Left Fails to Extend War on History to Founders
Overwhelming majority of Americans stand opposed to any change to Washington, Jefferson monuments
Americans overwhelmingly oppose removing the names of George Washington and Thomas Jefferson from public places like parks or taking down monuments to the two founders.
In a new Rasmussen poll, 88 percent of likely voters said they are against removing statues of Washington and Jefferson because they owned slaves, compared to 7 percent who favor their removal.
Ninety percent also oppose shutting down or changing Mount Rushmore because two of the four presidents it honors were slaveholders.
In the same poll, 94 percent of likely voters said they agree that it is better to try to learn from the wrongs of the past than to erase that past altogether. Just 4 percent were in favor of erasing wrongs of the past.
The poll suggests that no real support exists in the country for the removal or alteration of monuments to Washington or Jefferson, and that the founders enjoy a great deal of support among the vast majority of Americans, who want monuments honoring their lives and legacy to remain standing.
“As the central actor in the American Revolution, George Washington was one of the most important figures in world history,” wrote historian Paul Johnson in his 2009 book, “George Washington: The Founding Father.” “As America’s commander in chief throughout the eight-year struggle against Britain he effectively liberated the thirteen colonies from imperial rule. He then presided over the process whereby the new nation drafted, ratified, and enacted its federal Constitution. Finally, for eight years he directed the administration that put the Constitution to work, with such success that, suitably updated and amended, it has lasted for nearly a quarter of a millennium.”
Johnson went on to write that the revolution that Washington led “was the first of a series that created the modern world in which we live.”
Washington is consistently rated by Americans as the greatest American president, because of the crises he faced as leader of the colonial troops, and America’s first president.
A few extremists, have, however, called for monuments to Washington to be removed.
On Thursday, the left-wing website VICE posted an article initially entitled “Blow Up Mount Rushmore” in which the writer said he didn’t think any American president was worthy of being etched into the side of a mountain, saying every one of the four great Americans on Mount Rushmore — Washington, Jefferson, Lincoln and Teddy Roosevelt, “has at least been partially complicit in horrific atrocities.”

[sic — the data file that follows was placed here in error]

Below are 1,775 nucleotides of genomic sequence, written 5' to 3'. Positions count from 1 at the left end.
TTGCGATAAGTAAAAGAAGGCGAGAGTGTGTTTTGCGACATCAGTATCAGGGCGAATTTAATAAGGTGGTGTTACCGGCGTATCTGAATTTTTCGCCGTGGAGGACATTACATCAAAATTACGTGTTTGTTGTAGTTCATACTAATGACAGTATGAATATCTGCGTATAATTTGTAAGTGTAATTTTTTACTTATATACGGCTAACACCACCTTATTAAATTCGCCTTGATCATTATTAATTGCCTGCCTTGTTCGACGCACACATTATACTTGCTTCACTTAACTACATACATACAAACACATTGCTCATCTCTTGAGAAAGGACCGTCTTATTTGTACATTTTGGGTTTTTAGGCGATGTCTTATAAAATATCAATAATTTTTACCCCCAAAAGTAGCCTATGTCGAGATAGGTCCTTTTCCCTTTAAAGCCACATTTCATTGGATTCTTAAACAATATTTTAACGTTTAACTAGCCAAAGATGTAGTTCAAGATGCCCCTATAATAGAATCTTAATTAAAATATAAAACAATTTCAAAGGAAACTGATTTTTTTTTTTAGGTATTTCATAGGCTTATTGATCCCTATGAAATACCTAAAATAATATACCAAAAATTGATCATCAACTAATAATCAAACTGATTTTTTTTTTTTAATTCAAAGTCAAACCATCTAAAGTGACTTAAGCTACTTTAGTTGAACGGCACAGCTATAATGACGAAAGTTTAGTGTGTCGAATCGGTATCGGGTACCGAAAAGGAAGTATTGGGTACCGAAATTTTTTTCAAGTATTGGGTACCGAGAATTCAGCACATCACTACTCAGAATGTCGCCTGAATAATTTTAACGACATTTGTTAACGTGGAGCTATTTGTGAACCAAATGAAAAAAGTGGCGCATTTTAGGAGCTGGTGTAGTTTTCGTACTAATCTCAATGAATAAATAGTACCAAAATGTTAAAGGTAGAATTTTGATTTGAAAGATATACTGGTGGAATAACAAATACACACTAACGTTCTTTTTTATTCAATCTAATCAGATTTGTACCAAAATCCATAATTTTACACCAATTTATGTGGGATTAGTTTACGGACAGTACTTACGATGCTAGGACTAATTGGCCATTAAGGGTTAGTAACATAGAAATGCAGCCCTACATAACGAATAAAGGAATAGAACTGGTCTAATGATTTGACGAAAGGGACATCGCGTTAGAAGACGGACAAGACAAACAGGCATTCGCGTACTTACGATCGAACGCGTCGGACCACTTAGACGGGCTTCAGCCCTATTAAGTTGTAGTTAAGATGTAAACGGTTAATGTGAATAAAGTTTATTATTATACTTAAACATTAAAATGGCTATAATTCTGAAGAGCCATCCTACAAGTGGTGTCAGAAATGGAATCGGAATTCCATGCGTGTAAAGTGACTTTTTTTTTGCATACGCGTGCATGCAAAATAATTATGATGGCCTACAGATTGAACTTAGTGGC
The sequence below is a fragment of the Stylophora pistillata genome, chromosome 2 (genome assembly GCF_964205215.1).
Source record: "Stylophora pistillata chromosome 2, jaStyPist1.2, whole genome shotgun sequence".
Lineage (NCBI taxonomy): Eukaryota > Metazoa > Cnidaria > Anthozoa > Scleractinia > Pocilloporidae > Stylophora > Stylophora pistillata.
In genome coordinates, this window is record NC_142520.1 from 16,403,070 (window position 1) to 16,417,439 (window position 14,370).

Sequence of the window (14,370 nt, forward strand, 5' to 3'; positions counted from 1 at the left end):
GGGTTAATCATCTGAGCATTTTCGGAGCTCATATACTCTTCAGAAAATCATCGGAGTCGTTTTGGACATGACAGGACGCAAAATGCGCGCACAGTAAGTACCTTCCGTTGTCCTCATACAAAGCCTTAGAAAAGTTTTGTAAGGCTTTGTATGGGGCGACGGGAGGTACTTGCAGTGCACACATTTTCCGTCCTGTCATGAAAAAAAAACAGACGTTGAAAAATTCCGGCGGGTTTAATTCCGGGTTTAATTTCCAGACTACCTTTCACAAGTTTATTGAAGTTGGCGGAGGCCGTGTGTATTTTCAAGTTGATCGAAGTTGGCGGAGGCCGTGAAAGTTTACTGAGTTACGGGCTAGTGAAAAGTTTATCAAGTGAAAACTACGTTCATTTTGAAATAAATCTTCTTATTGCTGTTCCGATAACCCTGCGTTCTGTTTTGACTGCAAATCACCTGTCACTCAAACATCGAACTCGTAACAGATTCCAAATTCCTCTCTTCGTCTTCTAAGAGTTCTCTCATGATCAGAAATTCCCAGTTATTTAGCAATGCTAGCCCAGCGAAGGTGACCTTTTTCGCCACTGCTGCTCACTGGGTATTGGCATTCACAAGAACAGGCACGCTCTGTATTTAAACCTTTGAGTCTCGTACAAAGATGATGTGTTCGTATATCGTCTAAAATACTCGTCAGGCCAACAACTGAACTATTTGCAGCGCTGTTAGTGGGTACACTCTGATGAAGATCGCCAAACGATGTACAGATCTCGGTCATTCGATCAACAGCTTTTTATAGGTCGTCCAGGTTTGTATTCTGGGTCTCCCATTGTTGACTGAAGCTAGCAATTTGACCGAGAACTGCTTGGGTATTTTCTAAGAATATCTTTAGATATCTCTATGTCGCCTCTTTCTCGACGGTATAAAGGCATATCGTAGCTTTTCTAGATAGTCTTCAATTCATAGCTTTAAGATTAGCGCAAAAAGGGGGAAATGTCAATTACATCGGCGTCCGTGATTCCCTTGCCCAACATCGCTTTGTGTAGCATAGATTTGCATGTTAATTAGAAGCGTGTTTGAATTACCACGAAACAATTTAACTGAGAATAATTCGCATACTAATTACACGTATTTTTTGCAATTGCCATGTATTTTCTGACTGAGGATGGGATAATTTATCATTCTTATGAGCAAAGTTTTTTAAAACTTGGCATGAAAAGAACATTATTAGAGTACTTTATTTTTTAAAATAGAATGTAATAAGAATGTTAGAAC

A law professor at Cornell University also wrote a piece for Newsweek saying he doesn’t think there are any good reasons to keep monuments to Washington and Jefferson.
In Chicago, a black pastor named Bishop James Dukes, of the Liberation Christian Center, sent a letter to Mayor Rahm Emanuel calling for a statue of Washington to be removed from Washington Park on the city’s South Side and for the name of the park to be changed because Washington had owned slaves.
Jefferson is under similar attack.
A Huffington Post piece Monday begins with the sentence: “Sally Hemings, the black female slave who was raped and forced to bear children by third American president Thomas Jefferson, died in Charlottesville.”
But it’s unlikely Thomas Jefferson was the father of any of the children of Sally Hemings, his slave.
A DNA test done in 1998 showed that a Jefferson was likely the father of Sally Heming’s youngest child, Eston, and not any of her other children. But there were eight Jefferson men in the area at the time, including Thomas Jefferson, his brother Randolph, five of Randolph’s sons — who were all in their teens and 20s when Hemings was having children — and a cousin of Thomas Jefferson named George. There has been no evidence unearthed that has established that Jefferson and Heming had a sexual relationship, and biographer Joseph Ellis, after a long and careful study of Jefferson, declared that the possibility that there was any sexual or romantic relationship between the two was “remote.”
A great deal is known about Thomas Jefferson. He was the best educated of all the founders, classically educated, and the most graceful writer. He was a prodigious reader who studied languages and was also an amateur architect who designed Monticello, his Charlottesville estate. He was chosen by Washington to draft the Declaration of Independence, and it was his collection of books that became the Library of Congress. His name adorns that building on Capitol Hill, across from the U.S. Capitol, as well as the beautiful Jefferson Memorial in Washington, D.C.
The faces of Washington, Jefferson, Abraham Lincoln and Teddy Roosevelt were carved into the rock at Mount Rushmore in South Dakota between 1927 and 1941.
The site is visited by more than 2 million people every year and has been listed on the National Register of Historic Places since 1966.
(photo credit, homepage image: Gage Skidmore, Flickr; photo credit, article image: Billy Hathorn)